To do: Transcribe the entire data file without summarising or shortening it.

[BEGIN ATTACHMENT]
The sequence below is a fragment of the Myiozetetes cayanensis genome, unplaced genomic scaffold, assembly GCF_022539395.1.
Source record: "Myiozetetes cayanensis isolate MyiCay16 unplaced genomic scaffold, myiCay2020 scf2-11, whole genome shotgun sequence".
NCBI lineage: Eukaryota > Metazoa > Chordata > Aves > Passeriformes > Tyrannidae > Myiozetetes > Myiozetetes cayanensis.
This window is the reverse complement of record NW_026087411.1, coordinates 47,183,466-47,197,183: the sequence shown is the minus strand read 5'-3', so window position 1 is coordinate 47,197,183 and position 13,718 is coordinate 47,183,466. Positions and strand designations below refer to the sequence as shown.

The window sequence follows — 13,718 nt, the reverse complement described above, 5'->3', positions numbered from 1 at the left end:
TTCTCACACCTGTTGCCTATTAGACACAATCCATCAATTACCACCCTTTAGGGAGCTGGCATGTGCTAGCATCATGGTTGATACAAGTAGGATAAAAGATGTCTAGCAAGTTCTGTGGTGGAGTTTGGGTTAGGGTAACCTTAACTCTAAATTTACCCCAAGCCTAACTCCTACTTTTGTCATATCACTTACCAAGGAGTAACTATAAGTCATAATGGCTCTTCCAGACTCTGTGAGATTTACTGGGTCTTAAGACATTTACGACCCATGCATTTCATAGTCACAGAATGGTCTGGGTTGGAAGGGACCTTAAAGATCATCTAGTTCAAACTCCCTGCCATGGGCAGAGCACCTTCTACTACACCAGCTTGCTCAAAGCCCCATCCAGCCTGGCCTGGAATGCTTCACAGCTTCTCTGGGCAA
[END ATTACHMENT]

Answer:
The sequence below is a fragment of the Myiozetetes cayanensis genome, unplaced genomic scaffold, assembly GCF_022539395.1.
Source record: "Myiozetetes cayanensis isolate MyiCay16 unplaced genomic scaffold, myiCay2020 scf2-11, whole genome shotgun sequence".
NCBI lineage: Eukaryota > Metazoa > Chordata > Aves > Passeriformes > Tyrannidae > Myiozetetes > Myiozetetes cayanensis.
This window is the reverse complement of record NW_026087411.1, coordinates 47,183,466-47,197,183: the sequence shown is the minus strand read 5'-3', so window position 1 is coordinate 47,197,183 and position 13,718 is coordinate 47,183,466. Positions and strand designations below refer to the sequence as shown.

The window sequence follows — 13,718 nt, the reverse complement described above, 5'->3', positions numbered from 1 at the left end:
TTCTCACACCTGTTGCCTATTAGACACAATCCATCAATTACCACCCTTTAGGGAGCTGGCATGTGCTAGCATCATGGTTGATACAAGTAGGATAAAAGATGTCTAGCAAGTTCTGTGGTGGAGTTTGGGTTAGGGTAACCTTAACTCTAAATTTACCCCAAGCCTAACTCCTACTTTTGTCATATCACTTACCAAGGAGTAACTATAAGTCATAATGGCTCTTCCAGACTCTGTGAGATTTACTGGGTCTTAAGACATTTACGACCCATGCATTTCATAGTCACAGAATGGTCTGGGTTGGAAGGGACCTTAAAGATCATCTAGTTCAAACTCCCTGCCATGGGCAGAGCACCTTCTACTACACCAGCTTGCTCAAAGCCCCATCCAGCCTGGCCTGGAATGCTTCACAGCTTCTCTGGGCAA